The market crash is likely to have two steps down, with the current virus-related plunge being the first and smaller step. Recent soft surveys out over the last few days, covering the pre-February 19 period, shows the optimism resulting from the trade truce was still in effect. For example, the current UMich sentiment index popped to its highest level since 2004. Ah the Share Market euphoria induced somnambulance that preceded this crash. But here lies the rub. This survey and other soft surveys reveal how dependent the economy is on capital gains, that is the upward movement in markets.
This keys us into the second step. Capital gains are the last lump of coal in the boiler producing economic steam. The top 10% of earners spend as much as the bottom 80% of society. Over 90% of shares and non-residential bonds are owned by the top 10% whose average wealth amounts to $4 million. Their spending habits depend on capital gains. Just as in the aftermath of 2008, they will reign in their spending when markets fall. When that happens, the last prop supporting the economy will have been kicked away. Without PCE spending there is no longer any economic driver. When it becomes clear that a sluggish economy is now a recessionary economy, then the second leg of the financial crash will take place. This time there will be little central banks can do.
In addition, this market crash will sink Trump and propel Sanders to the White House. He is another worry for the markets. When Sanders arrives, he will likely need to implement a Roosevelt “New Deal”to rescue an economy in distress. Here lies the irony. The markets favour Trump and fear Sanders. But Trump, the angel of debt would never be able to introduce a New Deal to rescue the economy. Instead Trump is talking tax cuts in an economy where his previous tax cuts has resulted in a $1.2 trillion deficit already. It seems that as capitalism becomes senile it selects clowns as politicians.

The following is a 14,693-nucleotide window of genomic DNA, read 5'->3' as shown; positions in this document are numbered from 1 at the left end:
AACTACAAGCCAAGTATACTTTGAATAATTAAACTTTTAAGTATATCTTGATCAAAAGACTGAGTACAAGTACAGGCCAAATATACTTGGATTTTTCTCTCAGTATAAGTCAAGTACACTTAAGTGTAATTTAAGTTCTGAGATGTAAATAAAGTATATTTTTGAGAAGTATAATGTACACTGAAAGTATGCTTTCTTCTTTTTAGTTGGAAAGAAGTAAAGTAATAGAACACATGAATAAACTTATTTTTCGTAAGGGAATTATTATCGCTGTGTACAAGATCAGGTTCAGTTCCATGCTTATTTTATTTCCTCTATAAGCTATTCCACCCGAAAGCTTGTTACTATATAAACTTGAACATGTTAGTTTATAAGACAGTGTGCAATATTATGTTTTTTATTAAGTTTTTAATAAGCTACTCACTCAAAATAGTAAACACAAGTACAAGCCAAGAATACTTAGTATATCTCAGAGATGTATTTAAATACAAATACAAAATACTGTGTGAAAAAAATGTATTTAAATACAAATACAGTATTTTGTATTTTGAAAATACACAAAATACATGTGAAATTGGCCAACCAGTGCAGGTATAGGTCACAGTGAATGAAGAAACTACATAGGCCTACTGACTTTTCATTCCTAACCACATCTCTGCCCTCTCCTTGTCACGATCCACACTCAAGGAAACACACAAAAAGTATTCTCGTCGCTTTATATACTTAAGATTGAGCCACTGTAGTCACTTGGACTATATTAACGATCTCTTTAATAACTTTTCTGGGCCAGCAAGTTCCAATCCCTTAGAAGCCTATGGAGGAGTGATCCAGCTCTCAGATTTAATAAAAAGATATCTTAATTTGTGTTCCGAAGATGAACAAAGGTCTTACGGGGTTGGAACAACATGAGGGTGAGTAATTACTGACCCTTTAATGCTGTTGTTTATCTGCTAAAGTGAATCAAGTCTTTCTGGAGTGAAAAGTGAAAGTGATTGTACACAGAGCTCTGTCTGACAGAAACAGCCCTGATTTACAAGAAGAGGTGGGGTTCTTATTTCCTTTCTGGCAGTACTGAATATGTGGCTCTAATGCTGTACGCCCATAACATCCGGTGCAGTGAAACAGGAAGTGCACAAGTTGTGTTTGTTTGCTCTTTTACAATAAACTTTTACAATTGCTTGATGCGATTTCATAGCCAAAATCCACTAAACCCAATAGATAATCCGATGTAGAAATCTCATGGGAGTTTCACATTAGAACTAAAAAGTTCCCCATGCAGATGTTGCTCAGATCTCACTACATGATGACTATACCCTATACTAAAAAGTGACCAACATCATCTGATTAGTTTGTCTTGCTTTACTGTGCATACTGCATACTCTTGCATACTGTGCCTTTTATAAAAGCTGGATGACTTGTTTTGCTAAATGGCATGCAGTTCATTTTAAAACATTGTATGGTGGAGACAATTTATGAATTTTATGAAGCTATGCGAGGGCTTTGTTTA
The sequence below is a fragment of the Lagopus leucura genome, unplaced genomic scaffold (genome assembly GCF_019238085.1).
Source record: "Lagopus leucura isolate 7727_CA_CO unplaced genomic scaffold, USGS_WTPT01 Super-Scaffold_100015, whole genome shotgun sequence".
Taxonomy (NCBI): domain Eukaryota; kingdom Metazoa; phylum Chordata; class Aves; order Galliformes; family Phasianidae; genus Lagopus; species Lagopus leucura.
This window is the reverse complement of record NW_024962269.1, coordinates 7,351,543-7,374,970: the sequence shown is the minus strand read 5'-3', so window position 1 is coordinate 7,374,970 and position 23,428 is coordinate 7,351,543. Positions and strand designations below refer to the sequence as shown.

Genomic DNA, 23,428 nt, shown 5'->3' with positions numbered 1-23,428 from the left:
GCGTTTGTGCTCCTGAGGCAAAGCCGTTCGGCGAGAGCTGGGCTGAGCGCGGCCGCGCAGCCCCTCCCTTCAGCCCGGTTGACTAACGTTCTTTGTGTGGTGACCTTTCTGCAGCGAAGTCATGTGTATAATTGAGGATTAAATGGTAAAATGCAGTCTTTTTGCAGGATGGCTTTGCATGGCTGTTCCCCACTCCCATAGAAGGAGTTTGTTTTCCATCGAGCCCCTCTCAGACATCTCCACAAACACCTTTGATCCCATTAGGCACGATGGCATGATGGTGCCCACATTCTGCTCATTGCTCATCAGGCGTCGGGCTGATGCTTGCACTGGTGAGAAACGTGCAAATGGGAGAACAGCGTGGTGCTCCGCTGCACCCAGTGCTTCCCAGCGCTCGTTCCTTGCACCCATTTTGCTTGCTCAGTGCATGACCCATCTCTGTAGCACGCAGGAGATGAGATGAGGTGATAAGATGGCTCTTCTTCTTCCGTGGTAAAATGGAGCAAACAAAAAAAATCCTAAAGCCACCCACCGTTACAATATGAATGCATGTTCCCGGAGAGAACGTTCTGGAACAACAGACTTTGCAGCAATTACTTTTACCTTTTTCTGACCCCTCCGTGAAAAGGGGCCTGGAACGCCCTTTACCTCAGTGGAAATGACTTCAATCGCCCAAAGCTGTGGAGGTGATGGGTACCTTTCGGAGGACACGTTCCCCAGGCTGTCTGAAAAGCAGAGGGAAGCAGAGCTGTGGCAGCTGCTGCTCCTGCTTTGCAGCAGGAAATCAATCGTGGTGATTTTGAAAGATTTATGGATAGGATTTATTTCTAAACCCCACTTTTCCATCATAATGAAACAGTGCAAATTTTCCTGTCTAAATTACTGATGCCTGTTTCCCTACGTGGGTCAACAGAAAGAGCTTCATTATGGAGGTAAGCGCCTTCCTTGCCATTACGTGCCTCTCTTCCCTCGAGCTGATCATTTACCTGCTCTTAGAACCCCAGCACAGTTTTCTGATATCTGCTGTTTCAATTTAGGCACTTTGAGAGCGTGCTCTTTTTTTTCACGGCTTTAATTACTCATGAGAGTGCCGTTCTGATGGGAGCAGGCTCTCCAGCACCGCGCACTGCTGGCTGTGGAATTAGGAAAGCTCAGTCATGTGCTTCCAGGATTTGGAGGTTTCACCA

The reason I have focused on consumer spending and its demographics is because it is the driver of the economy. We are in the process of the contradiction between an industry in recession while consumer spending remains buoyant, being resolved convulsively. I support Hussman’s assessment that the long-term perspective is one of the bleakest in the history of capitalism, with future returns as low as those experienced during the great depression. When that recognition becomes common currency then an economic extinction event could very well take place. I predicted the Crash of 2019. It seems I was two months out, though it must be admitted, there was a little viral help.
I would like to conclude by turning to Britain. Yesterday the UK government,in the form of Michael Gove, announced it would pull out of the Brexit negotiations in June if insufficient progress had been made. Now mark, this announcement was made amidst collapsing stock markets. How dumb can you be?Populist dumb. In addition, the UK government is facing a £55 billion black hole in its finances. We can therefore sum up the behaviour of the UK government as[:] Boris the ship captain, having cut the EU anchor is now sailing into the storm with no gas in the tank and with a compulsive pilot at the helm. It appears to be a ship looking for an iceberg, provided of course, it has enough fuel.
Brian Green, 28th February 2020.
For comparison purposes.